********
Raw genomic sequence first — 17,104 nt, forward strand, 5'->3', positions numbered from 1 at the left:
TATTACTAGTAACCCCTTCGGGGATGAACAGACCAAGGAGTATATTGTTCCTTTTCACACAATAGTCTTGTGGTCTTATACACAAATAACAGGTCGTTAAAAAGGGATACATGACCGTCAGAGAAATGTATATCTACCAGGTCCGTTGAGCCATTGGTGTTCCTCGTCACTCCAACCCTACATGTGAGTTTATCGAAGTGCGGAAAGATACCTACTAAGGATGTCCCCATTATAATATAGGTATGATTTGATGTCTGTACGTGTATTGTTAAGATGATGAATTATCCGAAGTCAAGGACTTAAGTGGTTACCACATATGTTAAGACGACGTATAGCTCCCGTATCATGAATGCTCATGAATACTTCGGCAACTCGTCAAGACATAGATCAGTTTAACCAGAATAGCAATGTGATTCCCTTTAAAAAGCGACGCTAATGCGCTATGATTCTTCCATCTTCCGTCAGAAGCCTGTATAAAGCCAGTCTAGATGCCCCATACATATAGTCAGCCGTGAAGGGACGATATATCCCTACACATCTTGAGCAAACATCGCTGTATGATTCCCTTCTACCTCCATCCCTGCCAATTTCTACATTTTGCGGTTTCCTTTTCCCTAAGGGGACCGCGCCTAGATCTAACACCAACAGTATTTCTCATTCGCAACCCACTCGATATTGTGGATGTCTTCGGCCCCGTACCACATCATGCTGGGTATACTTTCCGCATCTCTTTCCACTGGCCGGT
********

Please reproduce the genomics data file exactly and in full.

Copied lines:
Raw genomic sequence first — 17,104 nt, forward strand, 5'->3', positions numbered from 1 at the left:
TATTACTAGTAACCCCTTCGGGGATGAACAGACCAAGGAGTATATTGTTCCTTTTCACACAATAGTCTTGTGGTCTTATACACAAATAACAGGTCGTTAAAAAGGGATACATGACCGTCAGAGAAATGTATATCTACCAGGTCCGTTGAGCCATTGGTGTTCCTCGTCACTCCAACCCTACATGTGAGTTTATCGAAGTGCGGAAAGATACCTACTAAGGATGTCCCCATTATAATATAGGTATGATTTGATGTCTGTACGTGTATTGTTAAGATGATGAATTATCCGAAGTCAAGGACTTAAGTGGTTACCACATATGTTAAGACGACGTATAGCTCCCGTATCATGAATGCTCATGAATACTTCGGCAACTCGTCAAGACATAGATCAGTTTAACCAGAATAGCAATGTGATTCCCTTTAAAAAGCGACGCTAATGCGCTATGATTCTTCCATCTTCCGTCAGAAGCCTGTATAAAGCCAGTCTAGATGCCCCATACATATAGTCAGCCGTGAAGGGACGATATATCCCTACACATCTTGAGCAAACATCGCTGTATGATTCCCTTCTACCTCCATCCCTGCCAATTTCTACATTTTGCGGTTTCCTTTTCCCTAAGGGGACCGCGCCTAGATCTAACACCAACAGTATTTCTCATTCGCAACCCACTCGATATTGTGGATGTCTTCGGCCCCGTACCACATCATGCTGGGTATACTTTCCGCATCTCTTTCCACTGGCCGGT